My solution is imperfect for sure, but I think it is better than the alternatives. But again, I've never shot a BR. I'm just visualizing the issues I would face based on the few low res images on their site.
_________________________________ Neil Nikonians Team My Gallery
just like you, let me wander a little around the kirk strap, from what it looks in the picture, the strap is connected to the sides of the tripod base-plate, thus making it a base for any bracket that has a kirk-arca swiss connector (until here is something I am assuming from the pictures) Now, the BR, is different in the way that it has a "loose" connector therefore, whenever you move the camera back and forth with the strap on. The strap is going to stay put. What I´ve been doing in my particular case, the tripod head I have is a manfrotto, and luckily enough it has a knob that accepts the BR strap straight-forward, so now i have a manfrotto plate to which I can attach my BR, If I need to place the camera, "all I have to do" is remove the strap via the quick clamp connector and leave the plate connected to the camera and the tripod itself.. My only doubt is in that point exactly, as I need to remove the strap at some point in order to attach the camera to the tripod and that makes me shiver, as I am used to dealing with the hand strap at least... I will try and see what happens when I place the BR under more work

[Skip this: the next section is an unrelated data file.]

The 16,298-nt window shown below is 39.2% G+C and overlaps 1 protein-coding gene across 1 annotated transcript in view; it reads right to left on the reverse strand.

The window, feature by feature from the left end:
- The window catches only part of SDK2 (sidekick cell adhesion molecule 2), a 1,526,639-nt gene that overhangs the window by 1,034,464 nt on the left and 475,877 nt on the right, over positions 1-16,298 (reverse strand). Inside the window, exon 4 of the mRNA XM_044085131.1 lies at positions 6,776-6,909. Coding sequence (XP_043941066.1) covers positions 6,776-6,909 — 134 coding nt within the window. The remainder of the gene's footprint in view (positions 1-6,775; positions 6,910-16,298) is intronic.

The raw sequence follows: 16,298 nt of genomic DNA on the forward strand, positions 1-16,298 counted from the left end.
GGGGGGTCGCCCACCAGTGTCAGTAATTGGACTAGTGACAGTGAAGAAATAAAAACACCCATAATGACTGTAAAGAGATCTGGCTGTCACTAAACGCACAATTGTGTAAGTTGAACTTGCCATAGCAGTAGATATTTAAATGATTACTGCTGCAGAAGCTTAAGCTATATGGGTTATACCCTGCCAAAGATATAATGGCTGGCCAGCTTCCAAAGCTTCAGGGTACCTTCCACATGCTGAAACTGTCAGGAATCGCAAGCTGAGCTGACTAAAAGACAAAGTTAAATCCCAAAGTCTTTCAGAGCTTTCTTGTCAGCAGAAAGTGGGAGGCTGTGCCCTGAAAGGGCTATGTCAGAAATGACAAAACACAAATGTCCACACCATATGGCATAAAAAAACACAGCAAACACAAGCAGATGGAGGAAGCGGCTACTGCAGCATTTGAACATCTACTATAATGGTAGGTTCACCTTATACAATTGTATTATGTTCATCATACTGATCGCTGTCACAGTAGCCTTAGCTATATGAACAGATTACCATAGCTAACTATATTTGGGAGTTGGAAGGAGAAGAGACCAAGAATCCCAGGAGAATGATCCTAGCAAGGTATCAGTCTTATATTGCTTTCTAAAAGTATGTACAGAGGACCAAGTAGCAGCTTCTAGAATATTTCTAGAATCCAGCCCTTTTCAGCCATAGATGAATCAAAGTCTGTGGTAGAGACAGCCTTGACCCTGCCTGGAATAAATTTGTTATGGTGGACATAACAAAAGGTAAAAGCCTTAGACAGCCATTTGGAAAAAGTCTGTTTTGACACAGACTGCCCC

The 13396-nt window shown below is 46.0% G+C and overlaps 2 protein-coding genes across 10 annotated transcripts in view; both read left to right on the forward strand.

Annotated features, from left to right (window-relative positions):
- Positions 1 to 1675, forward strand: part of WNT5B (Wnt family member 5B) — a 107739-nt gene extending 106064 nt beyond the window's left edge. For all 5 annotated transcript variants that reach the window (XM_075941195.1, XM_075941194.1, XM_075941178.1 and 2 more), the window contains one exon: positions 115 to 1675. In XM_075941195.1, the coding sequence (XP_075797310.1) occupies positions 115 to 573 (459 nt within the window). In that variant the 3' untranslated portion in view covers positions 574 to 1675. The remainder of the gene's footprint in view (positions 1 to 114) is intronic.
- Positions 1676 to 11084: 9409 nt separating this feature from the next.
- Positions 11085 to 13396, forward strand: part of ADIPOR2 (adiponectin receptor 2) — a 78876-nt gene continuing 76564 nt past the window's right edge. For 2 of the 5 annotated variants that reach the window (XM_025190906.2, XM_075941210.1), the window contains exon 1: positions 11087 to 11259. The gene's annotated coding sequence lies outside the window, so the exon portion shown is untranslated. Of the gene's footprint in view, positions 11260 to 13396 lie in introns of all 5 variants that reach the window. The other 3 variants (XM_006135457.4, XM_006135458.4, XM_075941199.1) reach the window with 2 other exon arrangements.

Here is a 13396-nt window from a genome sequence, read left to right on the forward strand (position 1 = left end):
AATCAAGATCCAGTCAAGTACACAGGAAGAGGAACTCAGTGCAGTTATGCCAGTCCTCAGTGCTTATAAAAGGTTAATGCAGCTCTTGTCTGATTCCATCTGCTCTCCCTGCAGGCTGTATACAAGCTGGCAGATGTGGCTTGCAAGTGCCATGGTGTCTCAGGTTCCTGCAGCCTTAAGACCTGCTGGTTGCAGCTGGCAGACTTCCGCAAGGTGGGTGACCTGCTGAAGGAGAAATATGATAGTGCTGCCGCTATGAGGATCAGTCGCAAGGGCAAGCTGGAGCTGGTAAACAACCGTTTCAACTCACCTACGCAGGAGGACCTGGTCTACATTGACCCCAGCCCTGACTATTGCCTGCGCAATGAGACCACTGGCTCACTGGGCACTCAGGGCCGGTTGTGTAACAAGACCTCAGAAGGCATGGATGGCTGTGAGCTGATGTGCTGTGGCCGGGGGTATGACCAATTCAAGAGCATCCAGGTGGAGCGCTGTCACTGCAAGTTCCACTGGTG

I will try and get somepicts of my camera for you to see
Humberto: Yep! I went through this exact same thing the week before our trip....which kit to take.
I had pretty much the same 2 kits you mention...the D80/18-200 and the D700/24-70.
I wound up taking the D700 and DO NOT regret it. I got shots (without flash) that I could NEVER have gotten (with flash) with the D80.
The only time I had "reach" problems was at the Indiana Jones show and the "Stunt Car" show at Hollywood studios park.
Other than that, the 24-70 was perfect.
I did take and use the 70-300 VR when we went to Animal Kingdom and it was perfect. Unfortunately, that was my first day shooting with the D700 and I had it set to Auto ISO, which was a big mistake.
When you are shooting outdoors, set the ISO to 200 and go to "A" mode. The camera will do the rest.
I bought a RapidStrap R5 to carry the D700/24-70/SB-900 around on, and it worked great as far as the "load" goes. I DID have problems with that strap in tight places like some of the ride lines, getting on/off busses, and in the mens room....since the camera sits at your side, it kept bumping into things, so I quickly learned to cradle the camera in front in those situations.